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Backstrom Dissects Own-Goal Gaffe

"I don't know how it could happen," Nicklas Backstrom said about scoring into his own net in Sunday's final minute.
"I don't know how it could happen," Nicklas Backstrom said about scoring into his own net in Sunday's final minute. (By Bruce Bennett -- Getty Images)

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By Tarik El-Bashir
Washington Post Staff Writer
Wednesday, March 12, 2008

Washington Capitals rookie Nicklas Backstrom accepted full responsibility yesterday for his gaffe late in Sunday's loss to the Pittsburgh Penguins, saying he simply lost his bearings on the ice.

"I feel sorry for my teammates," Backstrom said, making in his first public comments about accidentally scoring into his own net. "I'm surprised by myself. I don't know how it could happen. [But] it happened."

Backstrom said he was attempting to steer Sidney Crosby's cross-crease pass into the corner. But the 20-year-old Calder Trophy candidate lost track of his position in relation to the net during a scramble in front, he said, and wound up firing the puck between goaltender Cristobal Huet and the post, putting the Penguins ahead 3-2 with 28 seconds remaining.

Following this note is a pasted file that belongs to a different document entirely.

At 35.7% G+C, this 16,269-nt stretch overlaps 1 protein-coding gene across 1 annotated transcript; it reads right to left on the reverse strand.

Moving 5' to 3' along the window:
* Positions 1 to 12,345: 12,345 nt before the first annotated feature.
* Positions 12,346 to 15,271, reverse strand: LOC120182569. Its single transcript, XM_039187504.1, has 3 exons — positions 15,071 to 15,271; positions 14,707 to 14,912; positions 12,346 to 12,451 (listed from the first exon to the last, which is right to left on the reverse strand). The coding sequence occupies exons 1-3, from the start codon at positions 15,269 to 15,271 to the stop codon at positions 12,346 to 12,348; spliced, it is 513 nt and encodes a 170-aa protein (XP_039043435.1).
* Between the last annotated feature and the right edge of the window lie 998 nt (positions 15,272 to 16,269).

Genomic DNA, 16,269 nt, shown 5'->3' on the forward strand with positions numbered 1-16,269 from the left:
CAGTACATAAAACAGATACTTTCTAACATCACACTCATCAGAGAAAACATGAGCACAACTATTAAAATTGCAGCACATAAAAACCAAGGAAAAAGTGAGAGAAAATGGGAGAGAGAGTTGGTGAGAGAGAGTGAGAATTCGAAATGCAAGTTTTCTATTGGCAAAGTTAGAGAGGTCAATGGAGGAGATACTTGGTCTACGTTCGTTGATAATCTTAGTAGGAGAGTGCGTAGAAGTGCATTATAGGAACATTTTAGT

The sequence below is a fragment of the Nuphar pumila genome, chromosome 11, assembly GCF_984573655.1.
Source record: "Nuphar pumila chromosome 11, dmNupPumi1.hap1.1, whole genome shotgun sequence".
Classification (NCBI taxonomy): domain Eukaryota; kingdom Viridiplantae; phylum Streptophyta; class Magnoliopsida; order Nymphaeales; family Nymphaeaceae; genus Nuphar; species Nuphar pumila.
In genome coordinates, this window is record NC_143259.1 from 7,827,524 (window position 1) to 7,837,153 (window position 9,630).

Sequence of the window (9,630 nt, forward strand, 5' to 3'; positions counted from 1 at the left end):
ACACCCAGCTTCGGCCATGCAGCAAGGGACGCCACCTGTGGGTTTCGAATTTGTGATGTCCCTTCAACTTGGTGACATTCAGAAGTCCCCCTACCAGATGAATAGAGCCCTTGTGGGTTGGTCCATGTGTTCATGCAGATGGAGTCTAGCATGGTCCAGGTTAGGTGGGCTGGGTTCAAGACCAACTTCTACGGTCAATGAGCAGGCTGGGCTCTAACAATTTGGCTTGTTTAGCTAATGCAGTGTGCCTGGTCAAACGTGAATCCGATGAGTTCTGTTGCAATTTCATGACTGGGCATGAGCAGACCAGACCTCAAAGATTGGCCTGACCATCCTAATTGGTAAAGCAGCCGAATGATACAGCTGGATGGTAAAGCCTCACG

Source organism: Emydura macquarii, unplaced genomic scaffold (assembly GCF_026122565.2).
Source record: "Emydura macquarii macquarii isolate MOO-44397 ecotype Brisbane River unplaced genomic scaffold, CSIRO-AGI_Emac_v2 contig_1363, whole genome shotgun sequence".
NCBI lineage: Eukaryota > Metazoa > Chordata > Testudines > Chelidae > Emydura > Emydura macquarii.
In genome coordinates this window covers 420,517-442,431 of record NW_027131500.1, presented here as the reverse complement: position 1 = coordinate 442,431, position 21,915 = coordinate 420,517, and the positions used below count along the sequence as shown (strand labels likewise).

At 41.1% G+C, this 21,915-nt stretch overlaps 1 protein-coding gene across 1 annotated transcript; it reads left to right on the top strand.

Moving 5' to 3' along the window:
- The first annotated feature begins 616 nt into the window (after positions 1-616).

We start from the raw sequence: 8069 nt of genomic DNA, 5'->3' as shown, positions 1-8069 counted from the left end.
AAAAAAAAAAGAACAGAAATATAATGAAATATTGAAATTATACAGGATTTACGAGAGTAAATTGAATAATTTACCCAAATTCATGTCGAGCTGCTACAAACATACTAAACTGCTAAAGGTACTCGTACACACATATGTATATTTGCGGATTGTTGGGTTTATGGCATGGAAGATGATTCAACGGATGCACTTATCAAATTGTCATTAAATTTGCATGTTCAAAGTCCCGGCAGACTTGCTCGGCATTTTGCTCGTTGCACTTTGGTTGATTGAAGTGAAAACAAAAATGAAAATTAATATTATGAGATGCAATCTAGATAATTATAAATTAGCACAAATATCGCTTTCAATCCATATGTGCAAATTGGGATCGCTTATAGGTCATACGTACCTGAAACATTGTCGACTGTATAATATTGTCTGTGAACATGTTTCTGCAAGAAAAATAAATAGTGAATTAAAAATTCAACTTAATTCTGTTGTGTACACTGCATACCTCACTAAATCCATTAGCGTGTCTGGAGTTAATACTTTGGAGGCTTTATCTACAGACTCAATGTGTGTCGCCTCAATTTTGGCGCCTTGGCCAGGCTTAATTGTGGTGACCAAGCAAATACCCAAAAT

The goal all but clinched the Capitals' second agonizing defeat in as many days, and made the possibility of them sneaking into the playoffs that much more difficult.

"I thought I was further in corner and I was just trying to put it behind the net," Backstrom added. "It happened and I can't do anything about now. I just have to go on and play the next game. . . . It's not the best situation when I did it, so it's hard. But you have to go on. I'm just 20 years old. I feel sorry for my team. That's all I can say."

Several of Capitals, including Alex Ovechkin, said they reached out to Backstrom on Sunday night and Monday to comfort and support their teammate. After yesterday's practice, majority owner Ted Leonsis sought out Backstrom and embraced him outside of the locker room at Kettler Capitals Iceplex.

"I'm sure he feels terrible, but the kid is going to win a hundred games for me in his career," Leonsis said.

Brooks Laich cracked: "I told him before the Pittsburgh game that we're both going to score a goal. I just [joked] with him today that I forgot to say what net to score it on."

After Backstrom spoke to reporters, the subject matter quickly turned to the matter at hand: the players' frame of mind as the team attempts to accomplish the improbable, beginning tonight when Jarome Iginla (41 goals) and the Calgary Flames visit Washington.

The Capitals are seven points behind Carolina for the Southeast Division lead and seven points behind Philadelphia for the eighth and final spot in the Eastern Conference. Even if the Capitals go 12-0, including beating the Hurricanes twice, they'll still need help to get in.

"No one expects us to do anything," Coach Bruce Boudreau said. "I told them, 'Just play the way you're playing.' This is a great learning experience. The only people expect something from us, is us, quite frankly."

All Eyes on Alex

Comcast SportsNet will give viewers a unique perspective of the action tonight when the cable network dedicates a camera to following Ovechkin, the league's leading scorer with 54 goals and 95 points.


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